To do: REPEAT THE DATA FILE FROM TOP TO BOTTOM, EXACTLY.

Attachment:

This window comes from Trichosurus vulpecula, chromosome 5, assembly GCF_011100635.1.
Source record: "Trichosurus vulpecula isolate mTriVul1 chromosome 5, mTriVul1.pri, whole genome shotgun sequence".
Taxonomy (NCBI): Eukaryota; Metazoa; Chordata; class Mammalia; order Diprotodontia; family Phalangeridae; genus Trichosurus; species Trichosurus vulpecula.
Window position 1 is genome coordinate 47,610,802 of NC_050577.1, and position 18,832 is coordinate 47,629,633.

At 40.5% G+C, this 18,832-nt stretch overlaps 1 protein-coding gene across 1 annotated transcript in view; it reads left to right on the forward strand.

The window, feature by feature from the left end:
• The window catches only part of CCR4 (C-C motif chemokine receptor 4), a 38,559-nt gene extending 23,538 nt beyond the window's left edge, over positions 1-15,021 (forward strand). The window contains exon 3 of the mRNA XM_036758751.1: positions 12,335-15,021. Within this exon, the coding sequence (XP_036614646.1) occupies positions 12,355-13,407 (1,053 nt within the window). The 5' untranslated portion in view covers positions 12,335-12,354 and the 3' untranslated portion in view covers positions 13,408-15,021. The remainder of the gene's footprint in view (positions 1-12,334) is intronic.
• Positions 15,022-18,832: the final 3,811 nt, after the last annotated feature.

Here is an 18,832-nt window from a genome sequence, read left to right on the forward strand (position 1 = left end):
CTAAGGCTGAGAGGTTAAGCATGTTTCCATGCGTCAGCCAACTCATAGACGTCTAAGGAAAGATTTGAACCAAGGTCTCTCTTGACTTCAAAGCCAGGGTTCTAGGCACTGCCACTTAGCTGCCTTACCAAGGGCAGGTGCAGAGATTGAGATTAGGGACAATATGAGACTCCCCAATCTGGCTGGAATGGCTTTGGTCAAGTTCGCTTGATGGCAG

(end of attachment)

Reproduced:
This window comes from Trichosurus vulpecula, chromosome 5, assembly GCF_011100635.1.
Source record: "Trichosurus vulpecula isolate mTriVul1 chromosome 5, mTriVul1.pri, whole genome shotgun sequence".
Taxonomy (NCBI): Eukaryota; Metazoa; Chordata; class Mammalia; order Diprotodontia; family Phalangeridae; genus Trichosurus; species Trichosurus vulpecula.
Window position 1 is genome coordinate 47,610,802 of NC_050577.1, and position 18,832 is coordinate 47,629,633.

At 40.5% G+C, this 18,832-nt stretch overlaps 1 protein-coding gene across 1 annotated transcript in view; it reads left to right on the forward strand.

The window, feature by feature from the left end:
• The window catches only part of CCR4 (C-C motif chemokine receptor 4), a 38,559-nt gene extending 23,538 nt beyond the window's left edge, over positions 1-15,021 (forward strand). The window contains exon 3 of the mRNA XM_036758751.1: positions 12,335-15,021. Within this exon, the coding sequence (XP_036614646.1) occupies positions 12,355-13,407 (1,053 nt within the window). The 5' untranslated portion in view covers positions 12,335-12,354 and the 3' untranslated portion in view covers positions 13,408-15,021. The remainder of the gene's footprint in view (positions 1-12,334) is intronic.
• Positions 15,022-18,832: the final 3,811 nt, after the last annotated feature.

Here is an 18,832-nt window from a genome sequence, read left to right on the forward strand (position 1 = left end):
CTAAGGCTGAGAGGTTAAGCATGTTTCCATGCGTCAGCCAACTCATAGACGTCTAAGGAAAGATTTGAACCAAGGTCTCTCTTGACTTCAAAGCCAGGGTTCTAGGCACTGCCACTTAGCTGCCTTACCAAGGGCAGGTGCAGAGATTGAGATTAGGGACAATATGAGACTCCCCAATCTGGCTGGAATGGCTTTGGTCAAGTTCGCTTGATGGCAG